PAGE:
Zhenya Machneva's White Pavilion at Ural Industrial BiennialPress photo/Ural Industrial Biennial
“Songs for Sabotage,” the fourth New Museum Triennial, will be held in New York City from Feb. 2 to May 27, 2018, and more than 30 artists from 19 countries will engage society with their creative and daring vision. As to be expected from the title, the exhibition is a call to artistic action and engagement.
“Through their distinct approaches, the artists in ‘Songs for Sabotage’ offer models for dismantling and replacing the political and economic networks that envelop today’s global youth,” said the curators in a statement.
As most artists in this exhibition, 30-year-old Zhenya Machneva will be shown in the U.S. for the first time.
Machneva graduated St. Petersburg’s Art and Industry Academy, founded in 1876 by Russian industrialist Alexander Stieglitz. Today, it’s one of the country's leading educational institutions in applied arts, handicrafts and design. In Soviet times the academy was named in honor of Vera Mukhina, the creator of the famous monument in Moscow, Worker and Collective Farmer. In recent years, the academy was given back its original name in honor of Stieglitz.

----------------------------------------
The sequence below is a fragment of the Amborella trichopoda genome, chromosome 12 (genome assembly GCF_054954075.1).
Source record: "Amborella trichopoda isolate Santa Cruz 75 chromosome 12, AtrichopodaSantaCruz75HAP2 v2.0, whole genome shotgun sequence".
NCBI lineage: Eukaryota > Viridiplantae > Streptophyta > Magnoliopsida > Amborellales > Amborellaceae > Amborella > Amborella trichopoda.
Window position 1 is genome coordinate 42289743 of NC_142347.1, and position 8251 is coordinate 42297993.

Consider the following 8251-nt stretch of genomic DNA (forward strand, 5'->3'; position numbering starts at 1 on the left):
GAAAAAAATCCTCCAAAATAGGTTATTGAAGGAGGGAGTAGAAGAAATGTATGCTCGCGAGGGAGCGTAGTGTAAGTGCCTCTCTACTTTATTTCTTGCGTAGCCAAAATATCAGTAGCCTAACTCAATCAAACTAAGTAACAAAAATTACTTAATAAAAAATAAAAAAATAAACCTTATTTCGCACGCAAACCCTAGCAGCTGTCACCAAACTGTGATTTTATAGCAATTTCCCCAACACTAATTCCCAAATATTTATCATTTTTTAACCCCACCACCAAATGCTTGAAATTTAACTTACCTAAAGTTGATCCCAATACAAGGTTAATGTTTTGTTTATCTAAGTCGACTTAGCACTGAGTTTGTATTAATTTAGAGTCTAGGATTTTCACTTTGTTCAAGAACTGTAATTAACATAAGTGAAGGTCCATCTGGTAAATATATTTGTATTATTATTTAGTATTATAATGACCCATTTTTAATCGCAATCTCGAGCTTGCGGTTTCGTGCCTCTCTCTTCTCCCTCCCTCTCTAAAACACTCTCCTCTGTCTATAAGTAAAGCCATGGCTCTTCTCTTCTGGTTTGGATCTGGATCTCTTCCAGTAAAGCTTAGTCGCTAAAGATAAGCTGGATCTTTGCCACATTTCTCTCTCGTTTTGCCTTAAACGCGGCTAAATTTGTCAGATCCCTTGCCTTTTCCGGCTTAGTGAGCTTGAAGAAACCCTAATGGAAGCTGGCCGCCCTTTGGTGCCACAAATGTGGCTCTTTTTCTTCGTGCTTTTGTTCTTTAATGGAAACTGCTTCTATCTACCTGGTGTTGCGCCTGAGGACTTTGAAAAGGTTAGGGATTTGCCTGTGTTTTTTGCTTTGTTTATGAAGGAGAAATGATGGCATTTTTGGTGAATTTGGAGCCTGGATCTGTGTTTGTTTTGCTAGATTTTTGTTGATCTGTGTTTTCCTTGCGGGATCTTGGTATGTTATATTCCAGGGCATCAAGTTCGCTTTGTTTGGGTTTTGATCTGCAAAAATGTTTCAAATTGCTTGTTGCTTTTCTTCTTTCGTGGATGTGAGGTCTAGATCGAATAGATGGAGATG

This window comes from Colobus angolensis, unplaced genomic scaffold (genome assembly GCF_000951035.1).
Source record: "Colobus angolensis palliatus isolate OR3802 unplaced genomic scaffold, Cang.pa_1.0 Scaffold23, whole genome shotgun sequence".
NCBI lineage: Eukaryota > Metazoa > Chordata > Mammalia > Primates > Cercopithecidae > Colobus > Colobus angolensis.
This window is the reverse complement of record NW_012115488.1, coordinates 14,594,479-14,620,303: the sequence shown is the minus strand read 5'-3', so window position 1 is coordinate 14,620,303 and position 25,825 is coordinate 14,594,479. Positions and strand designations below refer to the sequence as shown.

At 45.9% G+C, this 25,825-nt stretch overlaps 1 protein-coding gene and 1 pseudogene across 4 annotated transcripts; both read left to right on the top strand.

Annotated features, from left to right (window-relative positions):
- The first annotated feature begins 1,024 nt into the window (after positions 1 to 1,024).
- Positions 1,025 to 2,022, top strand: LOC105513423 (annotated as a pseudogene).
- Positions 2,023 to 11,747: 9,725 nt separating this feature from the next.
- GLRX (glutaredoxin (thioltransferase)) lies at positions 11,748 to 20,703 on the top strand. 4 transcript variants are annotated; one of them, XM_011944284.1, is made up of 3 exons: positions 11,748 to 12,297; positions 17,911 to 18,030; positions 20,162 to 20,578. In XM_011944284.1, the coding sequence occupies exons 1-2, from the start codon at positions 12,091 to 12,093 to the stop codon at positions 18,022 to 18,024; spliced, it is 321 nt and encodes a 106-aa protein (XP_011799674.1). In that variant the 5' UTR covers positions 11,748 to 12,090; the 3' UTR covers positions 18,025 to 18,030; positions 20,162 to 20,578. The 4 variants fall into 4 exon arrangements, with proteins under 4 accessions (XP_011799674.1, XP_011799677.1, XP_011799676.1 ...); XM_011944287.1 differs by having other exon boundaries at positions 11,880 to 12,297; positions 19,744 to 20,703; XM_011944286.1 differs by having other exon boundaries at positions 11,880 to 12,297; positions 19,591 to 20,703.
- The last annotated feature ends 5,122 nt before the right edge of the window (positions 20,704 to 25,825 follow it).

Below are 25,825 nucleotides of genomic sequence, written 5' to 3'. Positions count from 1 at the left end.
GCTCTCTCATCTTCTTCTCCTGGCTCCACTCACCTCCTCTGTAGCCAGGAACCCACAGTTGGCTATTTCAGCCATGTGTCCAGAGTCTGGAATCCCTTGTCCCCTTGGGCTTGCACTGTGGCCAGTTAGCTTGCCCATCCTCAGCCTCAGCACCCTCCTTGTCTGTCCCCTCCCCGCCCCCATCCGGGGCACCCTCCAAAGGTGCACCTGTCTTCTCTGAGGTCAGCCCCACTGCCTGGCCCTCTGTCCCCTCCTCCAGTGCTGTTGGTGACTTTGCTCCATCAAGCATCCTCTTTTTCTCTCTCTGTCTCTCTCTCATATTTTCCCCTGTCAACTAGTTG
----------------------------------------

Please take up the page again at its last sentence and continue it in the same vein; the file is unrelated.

Machneva’s artistic work is steeped in Russian national handicrafts, but through her industrial images she tries to find common ground between traditional art and technical progress.
In 2015 and 2017, Machneva took part in the Ural Industrial Biennale and worked as an artist in residence in Kasli, a town famous for its cast-iron sculptures. Machneva is a rare case of an artist working with tapestry textile art, and her textile paintings research issues of place and memory.
Machneva’s latest project was a reconstruction that paid homage to the Kasli pavilion built for the World Expo in Paris in 1900. The Ural Biennale commissar, Alisa Prudnikova, told Russia Beyond that Machneva started working on the project in Paris in 2016. Later, it was shown to the Portuguese curator of the Ural Biennale 2017, and he was delighted.
Avoska and the Vera Mukhina’s legendary glass tumbler are well known abroad, but they are far from the only items that Soviet industry produced. Read more about 10 common consumer goods that postwar Soviet citizens grew up with and cherished.
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